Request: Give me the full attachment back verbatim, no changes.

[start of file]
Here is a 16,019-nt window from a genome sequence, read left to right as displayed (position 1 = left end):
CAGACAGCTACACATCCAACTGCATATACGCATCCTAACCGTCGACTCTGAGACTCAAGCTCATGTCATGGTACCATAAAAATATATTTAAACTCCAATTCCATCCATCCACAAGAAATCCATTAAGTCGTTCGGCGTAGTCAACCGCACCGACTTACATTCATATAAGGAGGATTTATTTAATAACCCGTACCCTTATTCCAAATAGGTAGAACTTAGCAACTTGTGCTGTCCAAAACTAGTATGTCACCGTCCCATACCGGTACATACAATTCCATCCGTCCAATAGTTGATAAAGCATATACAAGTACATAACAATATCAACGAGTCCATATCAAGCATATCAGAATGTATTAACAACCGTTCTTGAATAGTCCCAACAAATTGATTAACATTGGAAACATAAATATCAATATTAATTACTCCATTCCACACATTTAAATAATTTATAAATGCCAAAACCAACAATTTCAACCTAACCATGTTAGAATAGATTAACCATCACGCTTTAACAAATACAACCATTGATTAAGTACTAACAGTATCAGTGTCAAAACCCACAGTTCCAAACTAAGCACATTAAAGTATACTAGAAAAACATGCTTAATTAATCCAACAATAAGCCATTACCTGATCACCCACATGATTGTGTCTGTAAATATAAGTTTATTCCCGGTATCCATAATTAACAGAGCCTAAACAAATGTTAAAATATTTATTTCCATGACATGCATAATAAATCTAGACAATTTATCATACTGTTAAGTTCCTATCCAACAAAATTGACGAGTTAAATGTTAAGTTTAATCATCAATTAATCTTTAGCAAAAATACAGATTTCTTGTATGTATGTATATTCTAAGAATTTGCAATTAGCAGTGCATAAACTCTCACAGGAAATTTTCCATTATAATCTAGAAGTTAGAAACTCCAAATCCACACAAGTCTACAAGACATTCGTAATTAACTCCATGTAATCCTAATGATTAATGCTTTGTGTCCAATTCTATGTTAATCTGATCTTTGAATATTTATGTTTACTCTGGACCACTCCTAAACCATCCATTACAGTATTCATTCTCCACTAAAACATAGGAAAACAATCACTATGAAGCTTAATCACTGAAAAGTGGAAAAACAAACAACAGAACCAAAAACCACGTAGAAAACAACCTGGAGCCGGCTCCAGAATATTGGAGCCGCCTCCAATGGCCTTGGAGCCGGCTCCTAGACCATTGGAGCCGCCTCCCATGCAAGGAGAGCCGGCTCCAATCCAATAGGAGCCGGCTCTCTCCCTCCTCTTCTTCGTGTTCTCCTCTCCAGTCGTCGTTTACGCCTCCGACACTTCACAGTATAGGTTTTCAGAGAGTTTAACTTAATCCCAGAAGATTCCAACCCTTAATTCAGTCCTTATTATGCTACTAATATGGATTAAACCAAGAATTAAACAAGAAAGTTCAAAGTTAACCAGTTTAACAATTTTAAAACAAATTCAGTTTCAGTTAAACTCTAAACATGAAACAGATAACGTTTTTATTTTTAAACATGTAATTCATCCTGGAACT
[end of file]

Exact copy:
Here is a 16,019-nt window from a genome sequence, read left to right as displayed (position 1 = left end):
CAGACAGCTACACATCCAACTGCATATACGCATCCTAACCGTCGACTCTGAGACTCAAGCTCATGTCATGGTACCATAAAAATATATTTAAACTCCAATTCCATCCATCCACAAGAAATCCATTAAGTCGTTCGGCGTAGTCAACCGCACCGACTTACATTCATATAAGGAGGATTTATTTAATAACCCGTACCCTTATTCCAAATAGGTAGAACTTAGCAACTTGTGCTGTCCAAAACTAGTATGTCACCGTCCCATACCGGTACATACAATTCCATCCGTCCAATAGTTGATAAAGCATATACAAGTACATAACAATATCAACGAGTCCATATCAAGCATATCAGAATGTATTAACAACCGTTCTTGAATAGTCCCAACAAATTGATTAACATTGGAAACATAAATATCAATATTAATTACTCCATTCCACACATTTAAATAATTTATAAATGCCAAAACCAACAATTTCAACCTAACCATGTTAGAATAGATTAACCATCACGCTTTAACAAATACAACCATTGATTAAGTACTAACAGTATCAGTGTCAAAACCCACAGTTCCAAACTAAGCACATTAAAGTATACTAGAAAAACATGCTTAATTAATCCAACAATAAGCCATTACCTGATCACCCACATGATTGTGTCTGTAAATATAAGTTTATTCCCGGTATCCATAATTAACAGAGCCTAAACAAATGTTAAAATATTTATTTCCATGACATGCATAATAAATCTAGACAATTTATCATACTGTTAAGTTCCTATCCAACAAAATTGACGAGTTAAATGTTAAGTTTAATCATCAATTAATCTTTAGCAAAAATACAGATTTCTTGTATGTATGTATATTCTAAGAATTTGCAATTAGCAGTGCATAAACTCTCACAGGAAATTTTCCATTATAATCTAGAAGTTAGAAACTCCAAATCCACACAAGTCTACAAGACATTCGTAATTAACTCCATGTAATCCTAATGATTAATGCTTTGTGTCCAATTCTATGTTAATCTGATCTTTGAATATTTATGTTTACTCTGGACCACTCCTAAACCATCCATTACAGTATTCATTCTCCACTAAAACATAGGAAAACAATCACTATGAAGCTTAATCACTGAAAAGTGGAAAAACAAACAACAGAACCAAAAACCACGTAGAAAACAACCTGGAGCCGGCTCCAGAATATTGGAGCCGCCTCCAATGGCCTTGGAGCCGGCTCCTAGACCATTGGAGCCGCCTCCCATGCAAGGAGAGCCGGCTCCAATCCAATAGGAGCCGGCTCTCTCCCTCCTCTTCTTCGTGTTCTCCTCTCCAGTCGTCGTTTACGCCTCCGACACTTCACAGTATAGGTTTTCAGAGAGTTTAACTTAATCCCAGAAGATTCCAACCCTTAATTCAGTCCTTATTATGCTACTAATATGGATTAAACCAAGAATTAAACAAGAAAGTTCAAAGTTAACCAGTTTAACAATTTTAAAACAAATTCAGTTTCAGTTAAACTCTAAACATGAAACAGATAACGTTTTTATTTTTAAACATGTAATTCATCCTGGAACT